Oooo, a two step belt drive! Just stick the motor on a sliding plate to select either of the two sized pulleys. I like it!
    Andy

  7. #17
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    [QUOTE=vpt;1217707]
    Quote Originally Posted by Bob La Londe View Post



    Oooo, a two step belt drive! Just stick the motor on a sliding plate to select either of the two sized pulleys. I like it!
    I was thinking 5ish more like a drill press, but two is better than none.
    *** I always wanted a welding stinger that looked like the north end of a south bound chicken. Often my welds look like somebody pointed the wrong end of a chicken at the joint and squeezed until something came out. Might as well look the part.

  8. #18
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    [QUOTE=Bob La Londe;1217712]
    Quote Originally Posted by vpt View Post

    I was thinking 5ish more like a drill press, but two is better than none.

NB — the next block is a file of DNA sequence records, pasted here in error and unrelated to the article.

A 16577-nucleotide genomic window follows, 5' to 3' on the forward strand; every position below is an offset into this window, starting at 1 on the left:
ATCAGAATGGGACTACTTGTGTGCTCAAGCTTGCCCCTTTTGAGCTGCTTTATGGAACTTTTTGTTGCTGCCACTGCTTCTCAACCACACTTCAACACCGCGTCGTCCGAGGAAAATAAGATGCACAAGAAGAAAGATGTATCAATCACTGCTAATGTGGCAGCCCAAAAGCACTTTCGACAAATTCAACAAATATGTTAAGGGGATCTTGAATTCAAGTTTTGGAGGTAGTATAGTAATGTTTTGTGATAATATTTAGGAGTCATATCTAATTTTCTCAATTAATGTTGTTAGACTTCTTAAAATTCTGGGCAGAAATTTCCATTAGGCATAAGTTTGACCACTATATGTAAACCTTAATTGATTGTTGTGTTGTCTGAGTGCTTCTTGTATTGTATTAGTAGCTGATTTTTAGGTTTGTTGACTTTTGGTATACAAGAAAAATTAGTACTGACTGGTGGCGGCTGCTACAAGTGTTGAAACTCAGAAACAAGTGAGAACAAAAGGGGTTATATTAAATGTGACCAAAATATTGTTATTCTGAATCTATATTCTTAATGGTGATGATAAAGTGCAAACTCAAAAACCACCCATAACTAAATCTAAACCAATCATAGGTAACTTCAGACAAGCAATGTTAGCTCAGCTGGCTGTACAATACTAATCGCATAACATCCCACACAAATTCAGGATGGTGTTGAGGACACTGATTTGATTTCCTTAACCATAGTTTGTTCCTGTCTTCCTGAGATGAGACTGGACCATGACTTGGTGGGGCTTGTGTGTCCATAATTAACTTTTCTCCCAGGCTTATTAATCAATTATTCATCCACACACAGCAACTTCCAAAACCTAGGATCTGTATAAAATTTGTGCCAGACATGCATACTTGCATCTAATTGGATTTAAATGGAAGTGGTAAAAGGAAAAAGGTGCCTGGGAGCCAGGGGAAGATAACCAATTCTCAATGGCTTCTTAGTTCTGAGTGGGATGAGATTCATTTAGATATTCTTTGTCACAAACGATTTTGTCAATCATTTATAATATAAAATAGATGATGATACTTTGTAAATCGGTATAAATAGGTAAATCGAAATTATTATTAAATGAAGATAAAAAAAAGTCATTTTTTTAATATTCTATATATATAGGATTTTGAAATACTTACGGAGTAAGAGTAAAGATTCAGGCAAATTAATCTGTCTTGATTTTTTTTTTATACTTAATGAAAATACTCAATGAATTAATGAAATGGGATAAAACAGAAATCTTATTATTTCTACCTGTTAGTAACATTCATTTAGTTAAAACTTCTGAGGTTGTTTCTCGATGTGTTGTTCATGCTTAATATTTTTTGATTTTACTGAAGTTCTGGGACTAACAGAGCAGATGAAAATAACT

I was thinking to still stick with the controller with variable speed on the motor. Then just have the "high and low" speed pulley. Without going threw a V-belt system 5 steps on the drive pulley itself would get quite long (10" long) hanging off the motor.
    Andy

  9. #19
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    Well just like that there is a 1.5hp 180v DC motor on the way for $100 shipped.

    Now for a controller. I like these leesons but they sure are proud of them.

    https://www.ebay.com/itm/Leeson-DC-M...r866:rk:7:pf:0
    Andy

  10. #20
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    [QUOTE=Black Forest;1217700]
    Quote Originally Posted by vpt View Post

    A three phase motor with a VFD is also an option. That is what I use on one of my grinders. 3hp. If you do much fabrication type grinding 1.5 hp might be a bit on the light side.
    I recently finished mine:

    Only 1 h.p., but I've not stalled it yet. I may up it to 2 h.p. if I stumble across another Baldor TEFC sometime. About $300 total in parts, and 2 months off and on in labor. The workpiece table tilts 45 and also can be turned 90. I am not a big fan of having the horizontal option as many knifemakers, since it shoots sparks and dust for quite a ways. The VFD is nice for wood and plastic at low speeds and heavy metal removal at 3600 fpm with a 60 grit belt.

    Dan L
    There was a blind carpenter who picked up his hammer and saw.